Academic journal article Informing Science: the International Journal of an Emerging Transdiscipline

A Reflexive Model of ICT Practices in Organizations

Academic journal article Informing Science: the International Journal of an Emerging Transdiscipline

A Reflexive Model of ICT Practices in Organizations

Article excerpt

Introduction

Traditionally, empirical studies that have looked at information and communication technologies (ICTs) in organizations such as email, fax, voicemail, and the telephone have adopted both a deterministic focus and a quantitative methodology. As illuminating as these studies have proved with respect to identifying when particular communication channels are most apt to be chosen, they have tended to produce inconsistent findings. Why? Because, as later studies showed, more than just technology itself shapes ICT use (Contractor & Eisenberg, 1990; Fulk, Schmitz, & Steinfield, 1990; Markus, 1990; Poole & DeSanctis, 1990; Sitkin, Sutcliffe, & Barrios-Choplin, 1992). So in the past decade scholars have moved away from controlled studies and consequently produced a wealth of qualitative research and recursive theorizing. In the process, many different theories have emerged to explain how the various elements work together to explain ICT use (Hollingshead & Contractor, 2002; Kling, 1996; Markus & Robey, 1988; Spear & Lea, 1994; Webster & Trevino, 2000). However, it is rare to find studies looking at multiple ICTs in combination, and those that exist have thus far used predominantly college students as their survey respondents (e.g., Flanagin & Metzger, 2001; Savolainen, 1999). We intend to capitalize on the need to study many ICTs in context. Sitkin et al. (1992) claim that much of the ICT literature facilely assumes that users employ a single ICT for a given task. They argue--rightly, we believe--that studies of multiple channels and communicators offer a solid place for future researchers to tread.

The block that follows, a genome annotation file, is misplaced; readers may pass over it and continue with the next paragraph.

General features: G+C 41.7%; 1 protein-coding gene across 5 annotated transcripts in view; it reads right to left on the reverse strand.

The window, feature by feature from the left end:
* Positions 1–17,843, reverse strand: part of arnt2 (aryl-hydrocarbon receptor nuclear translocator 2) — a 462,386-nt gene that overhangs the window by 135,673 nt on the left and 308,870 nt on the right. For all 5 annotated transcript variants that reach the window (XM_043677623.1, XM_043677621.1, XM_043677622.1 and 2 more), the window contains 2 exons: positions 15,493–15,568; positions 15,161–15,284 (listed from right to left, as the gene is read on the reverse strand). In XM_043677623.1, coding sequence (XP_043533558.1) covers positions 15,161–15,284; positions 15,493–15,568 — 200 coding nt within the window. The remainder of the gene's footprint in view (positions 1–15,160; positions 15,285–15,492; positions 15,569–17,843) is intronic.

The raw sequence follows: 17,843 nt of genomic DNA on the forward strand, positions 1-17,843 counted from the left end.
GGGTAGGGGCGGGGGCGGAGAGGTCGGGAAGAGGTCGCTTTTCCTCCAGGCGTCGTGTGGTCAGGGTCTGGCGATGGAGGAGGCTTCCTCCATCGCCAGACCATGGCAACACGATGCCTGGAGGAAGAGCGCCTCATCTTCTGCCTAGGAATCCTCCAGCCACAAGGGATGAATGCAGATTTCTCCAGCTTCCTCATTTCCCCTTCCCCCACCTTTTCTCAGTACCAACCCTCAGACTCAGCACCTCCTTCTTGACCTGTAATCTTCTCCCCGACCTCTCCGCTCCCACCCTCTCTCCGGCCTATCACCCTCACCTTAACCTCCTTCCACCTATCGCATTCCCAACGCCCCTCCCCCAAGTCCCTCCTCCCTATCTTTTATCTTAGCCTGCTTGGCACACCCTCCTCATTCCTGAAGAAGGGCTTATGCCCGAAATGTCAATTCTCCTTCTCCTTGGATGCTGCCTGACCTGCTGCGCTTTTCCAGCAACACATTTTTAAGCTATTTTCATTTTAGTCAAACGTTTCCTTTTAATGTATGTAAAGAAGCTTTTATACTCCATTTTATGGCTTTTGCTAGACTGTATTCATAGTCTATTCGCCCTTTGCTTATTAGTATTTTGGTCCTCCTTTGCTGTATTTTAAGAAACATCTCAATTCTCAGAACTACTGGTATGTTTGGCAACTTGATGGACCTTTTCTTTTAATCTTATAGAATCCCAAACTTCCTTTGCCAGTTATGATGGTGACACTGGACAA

Our approach follows this recent trend and uses an inductive process to empirically extend these recent theoretical models. We extend existing empirical research by collecting diverse data that involves the use of multiple ICTs in 10 industries, 30 organizations, multiple levels of management, and different job roles.

The qualitative approach we use--a grounded theory methodology (Charmaz, 2000; Glaser & Strauss, 1967)--compels us to actually go into the field and gather our data first before hypothesizing about the relationships. We interview the agents, we allow them to put forth the ICTs they themselves use, we listen to them explain their interactions with what or whom, and then we move from details to abstractions in the production of theory. There is some previous work using grounded theory to examine ICTs (Orlikowski, 1993; Scott, 1998). Scott (1998), for instance, analyzed ICT use by assessing secondary sources. She searched the Internet for case studies of Internet use, examined websites provided by vendors such as Netscape and Sun, and she reviewed articles by consultants and academics. Her work with secondary sources foreshadows this research, since we extend her analysis and rely on primary sources by conducting interviews with active ICT users.

While grounded theory provides us our methodological framework to generate our theory, we rely on existing theory to help us make sense of our data and add reliability to our findings. We use Giddens' structuration theory (1979, 1984, 1987, 1990), and in particular one of his primary tenets, the duality of structure, to explain the relationship between action and structure in a complex information environment. In particular, we build on Adaptive Structuration Theory (AST) (Poole & DeSanctis, 1990) to show how individuals appropriate ICTs for their own use, which is at the heart of the grounded model presented later in this paper.

Because the literature on ICT use and its sister terms is substantial (for reviews, see Fulk & Boyd, 1991; Flanagin & Metzger, 2001; Garton & Wellman, 1995; Hollingshead & Contractor, 2002), we will restrict our review of it to those studies that have shaped our guiding research question and that situate our reflexive model. We will then explain in greater detail the methods we've employed. …

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